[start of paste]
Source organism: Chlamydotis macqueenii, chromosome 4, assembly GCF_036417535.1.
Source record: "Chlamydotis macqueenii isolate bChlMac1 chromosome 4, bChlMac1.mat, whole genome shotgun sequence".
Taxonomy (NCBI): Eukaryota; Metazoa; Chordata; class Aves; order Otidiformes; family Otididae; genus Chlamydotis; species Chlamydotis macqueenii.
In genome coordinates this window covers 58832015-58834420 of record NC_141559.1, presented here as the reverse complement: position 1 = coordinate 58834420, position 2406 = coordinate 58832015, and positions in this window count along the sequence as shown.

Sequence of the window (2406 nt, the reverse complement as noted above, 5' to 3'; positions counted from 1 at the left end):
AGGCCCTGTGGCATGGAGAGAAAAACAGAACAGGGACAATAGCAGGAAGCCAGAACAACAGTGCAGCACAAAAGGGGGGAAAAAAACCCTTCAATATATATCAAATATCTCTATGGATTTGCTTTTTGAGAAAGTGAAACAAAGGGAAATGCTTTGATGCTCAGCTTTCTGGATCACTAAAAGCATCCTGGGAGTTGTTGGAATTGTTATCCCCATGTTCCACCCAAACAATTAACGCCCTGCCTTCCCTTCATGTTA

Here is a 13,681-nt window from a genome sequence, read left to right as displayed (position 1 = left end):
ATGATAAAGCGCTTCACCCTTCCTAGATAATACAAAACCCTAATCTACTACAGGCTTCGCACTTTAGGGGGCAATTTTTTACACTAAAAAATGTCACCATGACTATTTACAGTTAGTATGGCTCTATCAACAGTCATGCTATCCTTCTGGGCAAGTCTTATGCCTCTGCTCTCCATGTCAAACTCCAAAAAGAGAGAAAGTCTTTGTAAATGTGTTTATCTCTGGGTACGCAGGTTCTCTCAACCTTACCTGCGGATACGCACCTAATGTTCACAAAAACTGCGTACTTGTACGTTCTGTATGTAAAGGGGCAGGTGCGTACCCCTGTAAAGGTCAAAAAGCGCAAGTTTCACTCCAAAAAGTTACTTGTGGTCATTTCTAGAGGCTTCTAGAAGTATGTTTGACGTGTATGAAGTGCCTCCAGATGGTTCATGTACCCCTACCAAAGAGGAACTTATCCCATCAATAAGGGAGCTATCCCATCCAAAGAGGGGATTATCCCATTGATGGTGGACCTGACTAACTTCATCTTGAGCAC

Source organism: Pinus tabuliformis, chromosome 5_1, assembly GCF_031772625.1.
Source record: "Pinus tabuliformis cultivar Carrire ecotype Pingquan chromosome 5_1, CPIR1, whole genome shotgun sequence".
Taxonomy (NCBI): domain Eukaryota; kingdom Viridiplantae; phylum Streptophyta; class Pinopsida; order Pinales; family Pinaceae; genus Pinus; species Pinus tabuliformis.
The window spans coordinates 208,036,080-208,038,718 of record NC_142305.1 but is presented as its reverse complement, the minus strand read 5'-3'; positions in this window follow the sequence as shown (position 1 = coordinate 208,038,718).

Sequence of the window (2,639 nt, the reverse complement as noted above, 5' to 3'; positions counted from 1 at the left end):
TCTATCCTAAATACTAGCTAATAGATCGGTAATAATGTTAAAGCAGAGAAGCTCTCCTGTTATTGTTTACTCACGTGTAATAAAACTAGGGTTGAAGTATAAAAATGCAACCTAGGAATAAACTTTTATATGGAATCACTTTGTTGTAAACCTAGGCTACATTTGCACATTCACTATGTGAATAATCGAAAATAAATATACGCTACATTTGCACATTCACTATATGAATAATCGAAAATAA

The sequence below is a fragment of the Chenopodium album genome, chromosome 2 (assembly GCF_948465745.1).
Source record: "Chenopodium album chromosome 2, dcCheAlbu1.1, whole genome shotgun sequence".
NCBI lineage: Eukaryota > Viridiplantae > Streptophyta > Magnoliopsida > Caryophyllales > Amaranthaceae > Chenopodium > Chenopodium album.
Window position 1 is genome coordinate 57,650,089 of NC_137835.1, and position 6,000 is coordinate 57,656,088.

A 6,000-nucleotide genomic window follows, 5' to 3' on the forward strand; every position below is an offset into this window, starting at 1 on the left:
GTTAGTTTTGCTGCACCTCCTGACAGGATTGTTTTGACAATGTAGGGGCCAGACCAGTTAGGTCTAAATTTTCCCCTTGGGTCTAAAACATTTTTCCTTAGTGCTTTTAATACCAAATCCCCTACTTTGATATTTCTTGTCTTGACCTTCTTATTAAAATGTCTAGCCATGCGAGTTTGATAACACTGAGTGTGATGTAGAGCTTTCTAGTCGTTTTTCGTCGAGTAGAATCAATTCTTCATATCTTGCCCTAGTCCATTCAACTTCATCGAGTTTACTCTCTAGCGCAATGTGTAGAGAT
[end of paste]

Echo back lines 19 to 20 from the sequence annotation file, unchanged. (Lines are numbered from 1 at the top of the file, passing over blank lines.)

A 6,000-nucleotide genomic window follows, 5' to 3' on the forward strand; every position below is an offset into this window, starting at 1 on the left:
GTTAGTTTTGCTGCACCTCCTGACAGGATTGTTTTGACAATGTAGGGGCCAGACCAGTTAGGTCTAAATTTTCCCCTTGGGTCTAAAACATTTTTCCTTAGTGCTTTTAATACCAAATCCCCTACTTTGATATTTCTTGTCTTGACCTTCTTATTAAAATGTCTAGCCATGCGAGTTTGATAACACTGAGTGTGATGTAGAGCTTTCTAGTCGTTTTTCGTCGAGTAGAATCAATTCTTCATATCTTGCCCTAGTCCATTCAACTTCATCGAGTTTACTCTCTAGCGCAATGTGTAGAGAT